The minute the New Year begins the clock starts ticking, ever advancing to close out the year that has just begun. This is just the way time works. From a beginning an ending is sure to follow. For cloud computing to be truly successful it needs an ending too.

I would suggest that ending is ubiquity. The cloud should become so important, so successful, that it permeates our working habits and the provision of our services to such a degree that we don’t even mention it. The final goal will be reached when the term cloud computing becomes unnecessary.

Consider the adoption of the automobile in the early 1900s. Once the price of ownership came down with mass production and the public could afford to buy one the only question was need. Some people weren’t sure what they would need a car for or how it had the potential to transform their lives. But technology has a way of answering questions we didn’t know we had. Marketing, even back then, was important to help sell the car concept and persuade the public.

No one has to explain the importance or adoption of cars to us anymore. Since the car stopped being a science experiment and assumed the role of transporter the debate has largely disappeared. Today cars are sold individually on their features, efficiency, size and social aspiration. Wheels, the drive train and the engine are as important as the colour and seating layout. The public aren’t told they need a car, only which one they might like to buy.

Like cars cloud computing is beginning to take hold and become commonplace. While it still has a long way to go the affects of the technology are already being felt; and this is helping it make deeper connections into our offices and homes.

For many cloud computing is often associated with storage and productivity. Services like Dropbox, Gmail, Google Drive, Microsoft Office 365 and even Apple’s iCloud make-up what the public commonly associates with the cloud. But for those of us in the industry we know the cloud has bigger capabilities. One of those capabilities is big data. It is driving decisions with insight and doing so ubiquitously.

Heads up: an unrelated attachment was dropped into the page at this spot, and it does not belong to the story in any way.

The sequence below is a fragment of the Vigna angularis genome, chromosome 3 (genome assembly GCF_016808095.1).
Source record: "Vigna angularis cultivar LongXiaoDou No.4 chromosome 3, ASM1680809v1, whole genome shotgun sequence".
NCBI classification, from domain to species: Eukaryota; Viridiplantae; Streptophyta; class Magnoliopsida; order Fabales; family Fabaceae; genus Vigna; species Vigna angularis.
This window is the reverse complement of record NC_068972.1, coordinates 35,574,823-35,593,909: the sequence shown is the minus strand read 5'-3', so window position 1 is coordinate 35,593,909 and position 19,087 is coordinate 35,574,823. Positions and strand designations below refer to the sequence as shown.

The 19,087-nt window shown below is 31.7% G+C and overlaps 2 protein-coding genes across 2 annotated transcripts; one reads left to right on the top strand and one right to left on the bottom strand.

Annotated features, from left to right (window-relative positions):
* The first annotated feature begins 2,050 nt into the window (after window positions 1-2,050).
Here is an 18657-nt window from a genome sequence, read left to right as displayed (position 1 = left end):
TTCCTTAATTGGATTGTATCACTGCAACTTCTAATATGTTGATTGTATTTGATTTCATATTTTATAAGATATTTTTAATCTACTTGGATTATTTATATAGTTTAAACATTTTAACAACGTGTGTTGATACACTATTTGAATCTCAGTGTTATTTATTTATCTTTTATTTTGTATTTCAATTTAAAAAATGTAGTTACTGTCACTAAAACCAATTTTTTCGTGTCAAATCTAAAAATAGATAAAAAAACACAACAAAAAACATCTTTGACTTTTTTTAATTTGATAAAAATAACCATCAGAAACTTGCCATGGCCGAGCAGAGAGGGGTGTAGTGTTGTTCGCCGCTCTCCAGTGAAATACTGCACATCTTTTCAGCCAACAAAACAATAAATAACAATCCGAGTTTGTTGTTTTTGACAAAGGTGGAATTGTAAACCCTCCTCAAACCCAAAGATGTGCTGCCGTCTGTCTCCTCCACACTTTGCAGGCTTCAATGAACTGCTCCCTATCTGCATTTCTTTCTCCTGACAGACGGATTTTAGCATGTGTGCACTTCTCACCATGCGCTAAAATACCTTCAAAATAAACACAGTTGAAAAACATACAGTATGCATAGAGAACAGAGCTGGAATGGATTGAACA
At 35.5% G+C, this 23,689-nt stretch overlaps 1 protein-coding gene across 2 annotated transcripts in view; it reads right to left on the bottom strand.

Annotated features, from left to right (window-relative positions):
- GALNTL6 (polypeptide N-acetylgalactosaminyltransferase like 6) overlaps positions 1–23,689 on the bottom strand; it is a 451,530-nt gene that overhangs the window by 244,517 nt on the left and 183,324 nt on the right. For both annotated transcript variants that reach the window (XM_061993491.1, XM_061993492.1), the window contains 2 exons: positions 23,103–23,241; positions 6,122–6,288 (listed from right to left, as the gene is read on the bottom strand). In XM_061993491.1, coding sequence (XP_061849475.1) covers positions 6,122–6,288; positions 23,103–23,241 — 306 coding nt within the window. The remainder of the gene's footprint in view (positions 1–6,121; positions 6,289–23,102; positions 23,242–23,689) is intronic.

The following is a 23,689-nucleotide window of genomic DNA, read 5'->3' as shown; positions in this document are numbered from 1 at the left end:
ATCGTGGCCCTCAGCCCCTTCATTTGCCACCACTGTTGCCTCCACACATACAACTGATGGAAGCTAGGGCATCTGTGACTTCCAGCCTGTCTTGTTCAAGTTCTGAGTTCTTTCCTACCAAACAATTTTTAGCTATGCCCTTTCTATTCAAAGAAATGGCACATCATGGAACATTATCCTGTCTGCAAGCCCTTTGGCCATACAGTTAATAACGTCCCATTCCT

Supermarket chains are already leveraging big data. Monitoring your shopping habits and offering discounts that match your profile the supermarkets are aggregating data to improve marketing and increase profits. Collation and the application of the data happens almost invisibly to the public. But supermarkets aren’t the only ones doing this.

The MetOffice uses a supercomputer to analyse terabytes of data to help it predict our weather. In the future big data has the potential to accelerate our understanding of medical conditions helping us create more effective treatments. When we look at the receipt for our weekly shop and the coupons subsequently offered, just like the presenter on TV telling us it will rain in the afternoon, we don’t see cloud computing at work. If anything we observe, or rather enjoy, its benefits.

One aspect that is completely visible is the role of the provider. The supermarkets are large, individual brands whose collective scale makes it possible to offer us goods at a price we can afford. We identify with certain brands and choose those that offer each of the services we believe we want or need. Like the car manufacturers their expertise, the variety on offer, is how their sales pitch is defined. This pitch defines the parameters we use to determine our preference. Instead of brake horsepower and chrome alloys it is cheaper milk and eggs. The service, the product provided, is sold on features not adoption.

Looking back now it may seem strange to have had to convince people of the importance and use of a car. The concept itself is now effectively invisible. The public sees only the features and price of a given product, be it Ford, Toyota, Mercedes or BMW.

The future of cloud computing will be framed by branded provision – where the debate will focus on speed, scalability and the productivity it enables. But the concept of cloud will no longer be important. What the cloud is able to achieve and how it supports efficiencies and manages data certainly will.
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CIF Presents TWF – Andrew Grill


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